Recently a commentator on a major cable news show (okay it was MSNBC) was criticizing the proposed new healthcare bill, itemizing that 24 million Americans may lose their healthcare coverage, that premiums were likely to rise at least for the next 10 years and scores of Medicaid recipients would be thrown off the rosters. Then she said, “It doesn’t seem to be a very Christian plan.” Really?
As a noun, Christian refers to someone who follows the teachings of Christ, which makes perfect sense to me. But used as an adjective, it offends me, and I contend it should offend anyone who is not of that faith.
We don’t even hear it anymore because we are so conditioned to the word “Christian” as a synonym for decent, humane, caring behavior. “Non-Christian” or “Unchristian” then becomes code for indecent, unclean, possibly even evil. Like many of my Jewish friends and family, I just accept it and nod my head. But aren’t we non-Christians?
I am now convinced that this adjective contributes to hate-mongering, by vilifying non-Christians. You might say we need to suck it up because after all, we live in a Christian country with a national holiday for the birth of Christ and all that.
But you know what? Judaism also teaches love, respect and kindness. I wanted to hold on to the assertion of President Barack Obama when he said, in gentler times:
“I’ve said before that one of the great strengths of the United States is – although, as I mentioned, we have a very large Christian population, we do not consider ourselves a Christian nation or a Jewish nation or a Muslim nation; we consider ourselves a nation of citizens who are bound by ideals and a set of values.”
Now though, the increased usage of Christian as an adjective is one more indication that this ideal is fading as Obama’s successor pollutes the consciousness of our country. I can’t help wondering if my 5-year-old grandson will be told to act more “Christian” in kindergarten if he grabs for a toy.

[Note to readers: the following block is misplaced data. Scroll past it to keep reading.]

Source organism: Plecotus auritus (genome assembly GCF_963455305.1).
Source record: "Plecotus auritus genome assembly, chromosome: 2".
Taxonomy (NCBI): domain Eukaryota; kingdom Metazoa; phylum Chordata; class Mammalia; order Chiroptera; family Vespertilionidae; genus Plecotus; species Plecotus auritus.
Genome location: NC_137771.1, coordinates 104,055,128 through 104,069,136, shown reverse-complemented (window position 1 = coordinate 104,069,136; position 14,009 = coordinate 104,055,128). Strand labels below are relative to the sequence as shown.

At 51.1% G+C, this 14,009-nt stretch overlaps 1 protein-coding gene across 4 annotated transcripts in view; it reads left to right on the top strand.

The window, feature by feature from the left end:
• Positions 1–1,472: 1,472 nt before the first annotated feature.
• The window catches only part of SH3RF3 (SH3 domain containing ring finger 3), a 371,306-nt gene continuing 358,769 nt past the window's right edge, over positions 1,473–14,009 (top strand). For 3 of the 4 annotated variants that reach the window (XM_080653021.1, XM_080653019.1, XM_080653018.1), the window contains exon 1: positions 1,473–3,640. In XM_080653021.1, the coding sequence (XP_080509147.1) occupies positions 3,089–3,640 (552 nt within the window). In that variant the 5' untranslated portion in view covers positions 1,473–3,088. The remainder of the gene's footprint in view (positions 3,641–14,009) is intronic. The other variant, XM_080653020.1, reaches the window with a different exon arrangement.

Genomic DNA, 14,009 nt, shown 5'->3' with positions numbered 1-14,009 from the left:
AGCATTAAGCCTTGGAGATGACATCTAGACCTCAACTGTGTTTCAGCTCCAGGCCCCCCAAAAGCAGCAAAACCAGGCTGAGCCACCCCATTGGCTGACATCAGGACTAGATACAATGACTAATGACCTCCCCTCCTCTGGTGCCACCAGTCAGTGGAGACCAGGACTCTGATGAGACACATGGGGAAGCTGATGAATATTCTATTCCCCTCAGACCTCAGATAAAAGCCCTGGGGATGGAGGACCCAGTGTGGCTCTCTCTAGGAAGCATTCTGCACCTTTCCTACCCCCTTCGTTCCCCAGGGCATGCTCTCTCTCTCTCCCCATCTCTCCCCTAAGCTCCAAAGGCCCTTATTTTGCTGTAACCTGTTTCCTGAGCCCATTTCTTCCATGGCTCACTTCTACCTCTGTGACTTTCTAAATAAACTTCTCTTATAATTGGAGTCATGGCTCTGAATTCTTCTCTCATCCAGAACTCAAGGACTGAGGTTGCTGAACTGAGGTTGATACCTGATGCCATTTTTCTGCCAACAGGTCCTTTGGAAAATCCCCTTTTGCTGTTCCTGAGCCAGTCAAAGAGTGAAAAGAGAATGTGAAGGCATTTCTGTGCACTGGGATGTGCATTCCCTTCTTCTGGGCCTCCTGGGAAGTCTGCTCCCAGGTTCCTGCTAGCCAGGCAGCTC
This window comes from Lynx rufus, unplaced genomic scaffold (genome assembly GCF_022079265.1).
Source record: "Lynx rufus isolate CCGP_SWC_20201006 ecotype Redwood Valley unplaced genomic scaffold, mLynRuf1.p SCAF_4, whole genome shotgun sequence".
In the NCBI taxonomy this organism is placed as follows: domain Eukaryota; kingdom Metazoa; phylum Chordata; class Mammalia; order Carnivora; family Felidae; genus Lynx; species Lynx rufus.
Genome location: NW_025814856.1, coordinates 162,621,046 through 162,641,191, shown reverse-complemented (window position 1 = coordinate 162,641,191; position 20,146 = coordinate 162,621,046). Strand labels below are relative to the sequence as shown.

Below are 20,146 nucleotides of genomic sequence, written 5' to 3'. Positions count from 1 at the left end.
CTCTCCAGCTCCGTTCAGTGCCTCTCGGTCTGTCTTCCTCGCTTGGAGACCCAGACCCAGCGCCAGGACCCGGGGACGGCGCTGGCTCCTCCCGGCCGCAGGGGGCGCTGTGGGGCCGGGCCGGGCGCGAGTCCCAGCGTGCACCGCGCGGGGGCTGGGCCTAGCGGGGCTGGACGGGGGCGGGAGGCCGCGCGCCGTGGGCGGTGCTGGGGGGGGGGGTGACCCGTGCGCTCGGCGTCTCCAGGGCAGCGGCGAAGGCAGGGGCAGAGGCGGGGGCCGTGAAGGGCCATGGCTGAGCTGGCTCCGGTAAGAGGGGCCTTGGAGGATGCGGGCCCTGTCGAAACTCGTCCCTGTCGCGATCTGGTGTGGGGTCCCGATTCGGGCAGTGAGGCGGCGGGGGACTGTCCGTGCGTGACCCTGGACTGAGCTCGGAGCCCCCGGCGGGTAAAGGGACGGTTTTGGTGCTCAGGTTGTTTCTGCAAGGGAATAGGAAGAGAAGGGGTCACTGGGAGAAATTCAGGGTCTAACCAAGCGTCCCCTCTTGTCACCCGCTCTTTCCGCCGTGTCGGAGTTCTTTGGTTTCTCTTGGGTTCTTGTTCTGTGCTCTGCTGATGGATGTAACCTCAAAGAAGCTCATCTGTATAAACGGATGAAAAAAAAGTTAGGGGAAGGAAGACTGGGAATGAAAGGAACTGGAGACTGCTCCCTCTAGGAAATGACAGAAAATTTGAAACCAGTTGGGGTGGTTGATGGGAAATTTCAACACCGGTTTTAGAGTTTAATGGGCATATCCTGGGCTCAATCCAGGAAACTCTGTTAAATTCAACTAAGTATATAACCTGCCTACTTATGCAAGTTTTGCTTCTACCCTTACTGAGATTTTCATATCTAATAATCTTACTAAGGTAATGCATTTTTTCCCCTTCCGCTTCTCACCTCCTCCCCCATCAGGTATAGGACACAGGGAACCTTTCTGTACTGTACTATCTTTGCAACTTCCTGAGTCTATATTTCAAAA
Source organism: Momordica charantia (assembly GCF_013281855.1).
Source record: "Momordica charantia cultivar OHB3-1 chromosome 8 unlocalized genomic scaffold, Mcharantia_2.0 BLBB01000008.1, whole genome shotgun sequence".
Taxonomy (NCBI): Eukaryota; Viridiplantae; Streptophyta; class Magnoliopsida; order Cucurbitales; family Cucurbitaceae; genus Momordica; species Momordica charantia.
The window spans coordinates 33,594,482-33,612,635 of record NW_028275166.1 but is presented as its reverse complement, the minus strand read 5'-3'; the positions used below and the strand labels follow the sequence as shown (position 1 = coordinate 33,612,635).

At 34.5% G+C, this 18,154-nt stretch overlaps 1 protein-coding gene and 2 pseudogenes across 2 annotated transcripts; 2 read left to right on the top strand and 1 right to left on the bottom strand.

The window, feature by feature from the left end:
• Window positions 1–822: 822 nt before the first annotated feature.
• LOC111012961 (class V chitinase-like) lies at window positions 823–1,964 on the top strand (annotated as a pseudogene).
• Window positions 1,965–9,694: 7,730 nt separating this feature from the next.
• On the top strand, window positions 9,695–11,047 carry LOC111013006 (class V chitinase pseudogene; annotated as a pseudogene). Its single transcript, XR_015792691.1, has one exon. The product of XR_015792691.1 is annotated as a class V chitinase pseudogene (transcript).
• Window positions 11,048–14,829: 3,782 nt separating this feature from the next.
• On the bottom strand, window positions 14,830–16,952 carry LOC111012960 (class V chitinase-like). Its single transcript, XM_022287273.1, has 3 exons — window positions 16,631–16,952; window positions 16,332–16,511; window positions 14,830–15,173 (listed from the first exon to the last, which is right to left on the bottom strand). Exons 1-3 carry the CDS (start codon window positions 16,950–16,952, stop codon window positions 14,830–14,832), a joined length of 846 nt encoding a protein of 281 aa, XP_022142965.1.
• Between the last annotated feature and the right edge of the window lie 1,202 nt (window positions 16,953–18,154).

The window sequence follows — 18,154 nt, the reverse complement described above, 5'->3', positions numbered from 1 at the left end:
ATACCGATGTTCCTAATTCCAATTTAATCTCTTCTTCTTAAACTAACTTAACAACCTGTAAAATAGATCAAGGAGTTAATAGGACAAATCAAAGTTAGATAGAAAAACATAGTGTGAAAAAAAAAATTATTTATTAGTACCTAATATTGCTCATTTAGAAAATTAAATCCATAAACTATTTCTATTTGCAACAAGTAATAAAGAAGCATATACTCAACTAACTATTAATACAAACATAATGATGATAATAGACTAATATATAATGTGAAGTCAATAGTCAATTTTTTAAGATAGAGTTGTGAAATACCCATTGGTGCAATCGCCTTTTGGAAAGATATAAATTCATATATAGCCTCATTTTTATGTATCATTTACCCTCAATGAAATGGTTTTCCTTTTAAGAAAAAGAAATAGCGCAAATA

Of course there is a long tradition of vilifying Jews in literature, treating Christianity as the merciful norm and Judaism as an antiquated, bloodthirsty creed. Reading Shakespeare, for example, I have to turn—dare I say the other cheek—in order to appreciate the beauty of the work.
“It’s just a figure of speech,” I’ve been told whenever I’ve been bold enough to point it out to my Christian friends. Religious locker room talk, if you will. But it’s even more imperative to speak up now, as we see the byproducts of bubbling animosity and hatred reflected in bomb scares at JCCs, desecration of cemeteries and attacks on mosques.
Another note of interest: In Susan Jacoby’s book “Freethinkers” she explains how labeling all Protestants and Catholics as Christians was and is used politically to combat Roe vs Wade. The anti-choice faction needed a word to combine all the religions that were in opposition, she says. They became the Christian team.
“What is the opposite of Christian?” I asked Siri, on a whim, and was shocked to find answers ranging from “non-believer” to “satanic.”
Other antonyms for Christian are also cited as: agnostic, atheist, heathen, pagan, corrupt, immoral, improper, unjust, savage.
In various sentences where Christian is used as an adjective, I find allusions to Christian love, Christian mildness or meekness, Christian simplicity. You see where I am going with this.
Because if Christian refers to all that is good in mankind, as even Merriam Webster says, “treating other people in a kind and generous way,” where does that leave the rest of us? It leaves Jews, Muslims, Buddhists, Hindus and all non-Christians in a netherworld of the feared other, feeding xenophobia and the hatred and violence that inevitably result.
It may be my small revolt, and it may seem silly, but right now, and in my life, but I won’t let it go by unchallenged. If someone says, “that’s not very Christian,” I will look at them and say, “So where does that leave me?”